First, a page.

# How to write the first for loop in R

December 2, 2015
By

(This article was first published on DataScience+, and kindly contributed to R-bloggers)

In this tutorial we will have a look at how you can write a basic for loop in R. It is aimed at beginners, and if you’re not yet familiar with the basic syntax of the R language we recommend you to first have a look at this introductory R tutorial.

Conceptually, a loop is a way to repeat a sequence of instructions under certain conditions. They allow you to automate parts of your code that are in need of repetition. Sounds weird? No worries, it will become more clear once we start working with some examples below.

Before you dive into writing loops in R, there is one important thing you should know. When surfing on the web you’ll often read that one should avoid making use of loops in R. Why? Well, that’s because R supports vectorization. Simply put, this allows for much faster calculations. For example, solutions that make use of loops are less efficient than vectorized solutions that make use of apply functions, such as lapply and sapply. It’s often better to use the latter. Nevertheless, as a beginner in R, it is good to have a basic understanding of loops and how to write them. If you want to learn more on the concepts of vectorization in R, this is a good read.

## Writing a simple for loop in R

Let’s get back to the conceptual meaning of a loop. Suppose you want to do several printouts of the following form: The year is [year] where [year] is equal to 2010, 2011, up to 2015. You can do this as follows:

```print(paste("The year is", 2010))
"The year is 2010"
print(paste("The year is", 2011))
"The year is 2011"
print(paste("The year is", 2012))
"The year is 2012"
print(paste("The year is", 2013))
"The year is 2013"
print(paste("The year is", 2014))
"The year is 2014"
print(paste("The year is", 2015))
"The year is 2015"
```

You immediately see this is rather tedious: you repeat the same code chunk over and over. This violates the DRY principle, known in every programming language: Don’t Repeat Yourself, at all cost. In this case, by making use of a for loop in R, you can automate the repetitive part:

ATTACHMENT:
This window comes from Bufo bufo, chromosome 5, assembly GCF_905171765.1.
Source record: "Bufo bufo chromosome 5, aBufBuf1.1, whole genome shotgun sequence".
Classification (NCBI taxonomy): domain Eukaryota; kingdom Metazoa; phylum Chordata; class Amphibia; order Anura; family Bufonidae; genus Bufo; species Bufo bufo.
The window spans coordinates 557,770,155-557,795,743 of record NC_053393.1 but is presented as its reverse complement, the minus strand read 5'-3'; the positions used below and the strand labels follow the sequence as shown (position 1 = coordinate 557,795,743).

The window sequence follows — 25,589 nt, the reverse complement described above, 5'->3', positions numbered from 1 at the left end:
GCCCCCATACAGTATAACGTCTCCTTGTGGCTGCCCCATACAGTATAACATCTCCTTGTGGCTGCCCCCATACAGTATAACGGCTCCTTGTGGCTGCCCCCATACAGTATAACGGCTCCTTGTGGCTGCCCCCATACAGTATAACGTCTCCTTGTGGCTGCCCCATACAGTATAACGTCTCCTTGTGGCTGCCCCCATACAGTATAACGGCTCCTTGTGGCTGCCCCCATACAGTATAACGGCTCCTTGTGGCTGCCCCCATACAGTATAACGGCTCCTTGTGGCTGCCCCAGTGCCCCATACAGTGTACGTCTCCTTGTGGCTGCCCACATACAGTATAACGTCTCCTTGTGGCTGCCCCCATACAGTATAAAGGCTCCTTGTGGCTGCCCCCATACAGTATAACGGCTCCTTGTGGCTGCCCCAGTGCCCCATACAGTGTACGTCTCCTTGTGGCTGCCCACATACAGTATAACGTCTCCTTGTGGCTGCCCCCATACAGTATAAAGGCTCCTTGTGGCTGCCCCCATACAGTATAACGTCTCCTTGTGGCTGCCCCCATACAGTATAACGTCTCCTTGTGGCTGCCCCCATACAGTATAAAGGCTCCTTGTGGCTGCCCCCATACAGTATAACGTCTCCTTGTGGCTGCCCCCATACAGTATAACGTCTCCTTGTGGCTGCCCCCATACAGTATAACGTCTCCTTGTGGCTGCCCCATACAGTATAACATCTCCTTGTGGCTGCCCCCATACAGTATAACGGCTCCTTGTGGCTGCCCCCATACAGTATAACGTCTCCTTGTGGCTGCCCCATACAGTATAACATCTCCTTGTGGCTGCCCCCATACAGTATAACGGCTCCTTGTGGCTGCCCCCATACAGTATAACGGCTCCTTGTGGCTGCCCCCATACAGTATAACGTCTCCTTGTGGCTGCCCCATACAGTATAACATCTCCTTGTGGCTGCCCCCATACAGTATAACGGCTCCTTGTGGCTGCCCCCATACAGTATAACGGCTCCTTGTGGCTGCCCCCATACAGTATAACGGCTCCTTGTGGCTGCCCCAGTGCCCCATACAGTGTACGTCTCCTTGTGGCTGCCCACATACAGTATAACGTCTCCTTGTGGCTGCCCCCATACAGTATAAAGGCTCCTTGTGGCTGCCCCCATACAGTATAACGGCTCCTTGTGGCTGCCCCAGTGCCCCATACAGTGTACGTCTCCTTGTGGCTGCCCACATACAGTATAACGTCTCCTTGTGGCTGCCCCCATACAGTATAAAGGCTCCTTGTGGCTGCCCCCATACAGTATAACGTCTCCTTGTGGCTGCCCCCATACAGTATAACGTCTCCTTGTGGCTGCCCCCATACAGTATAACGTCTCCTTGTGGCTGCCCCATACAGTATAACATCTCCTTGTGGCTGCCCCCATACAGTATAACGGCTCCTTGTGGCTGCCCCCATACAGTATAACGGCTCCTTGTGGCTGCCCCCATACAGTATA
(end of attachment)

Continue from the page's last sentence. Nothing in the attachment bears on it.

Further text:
```for (year in c(2010,2011,2012,2013,2014,2015)){
print(paste("The year is", year))
}
"The year is 2010"
"The year is 2011"
"The year is 2012"
"The year is 2013"
"The year is 2014"
"The year is 2015"
```

The best way to understand what is going on in the for loop, is by reading it as follows: “For each `year` that is in the sequence `c(2010,2011,2012,2013,2014,2015)` you execute the code chunk `print(paste("The year is", year))`”. Once the for loop has executed the code chunk for every year in the vector, the loop stops and goes to the first instruction after the loop block.

See how we did that? By using a for loop you only need to write down your code chunk once (instead of six times). The for loop then runs the statement once for each provided value (the different years we provided) and sets the variable (`year` in this case) to that value. You can even simplify the code even more: `c(2010,2011,2012,2013,2014,2015)` can also be written as `2010:2015`; this creates the exact same sequence:

```for (year in 2010:2015){
print(paste("The year is", year))
}
"The year is 2010"
"The year is 2011"
"The year is 2012"
"The year is 2013"
"The year is 2014"
"The year is 2015"
```

As a last note on the for loop in R: in this case we made use of the variable `year` but in fact any variable could be used here. For example you could have used `i`, a commonly-used variable in for loops that stands for index:

```for (i in 2010:2015){
print(paste("The year is", i))
}
"The year is 2010"
"The year is 2011"
"The year is 2012"
"The year is 2013"
"The year is 2014"
"The year is 2015"
```

This produces the exact same output. So you can really name the variable anyway you want, but it’s just more understandable if you use meaningful names.

## Using Next

Let’s have a look at a more mathematical example. Suppose you need to print all uneven numbers between 1 and 10 but even numbers should not be printed. In that case your loop would look like this:

```for (i in 1:10) {
if (!i %% 2){
next
}
print(i)
}
1
3
5
7
9
```

Notice the introduction of the next statement. Let’s explore the meaning of this statement walking through this loop together:

When `i` is between 1 and 10 we enter the loop and if not the loop stops. In case we enter the loop, we need to check if the value of `i` is uneven. If the value of `i` has a remainder of zero when divided by 2 (that’s why we use the modulus operand %%) we don’t enter the if statement, execute the print function and loop back. In case the remainder is non zero, the if statement evaluates to TRUE and we enter the conditional. Here we now see the `next` statement which causes to loop back to the `i in 1:10` condition thereby ignoring the the instructions that follows (so the `print(i)`).

## Closing remarks

In this short tutorial you got acquainted with the for loop in R. While the usage of loops in general should be avoided in R, it still remains valuable to have this knowledge in your skillset. It helps you understand underlying principles, and when prototyping a loop solution is easy to code and read. In case you want to learn more on loops, you can always check this R tutorial.

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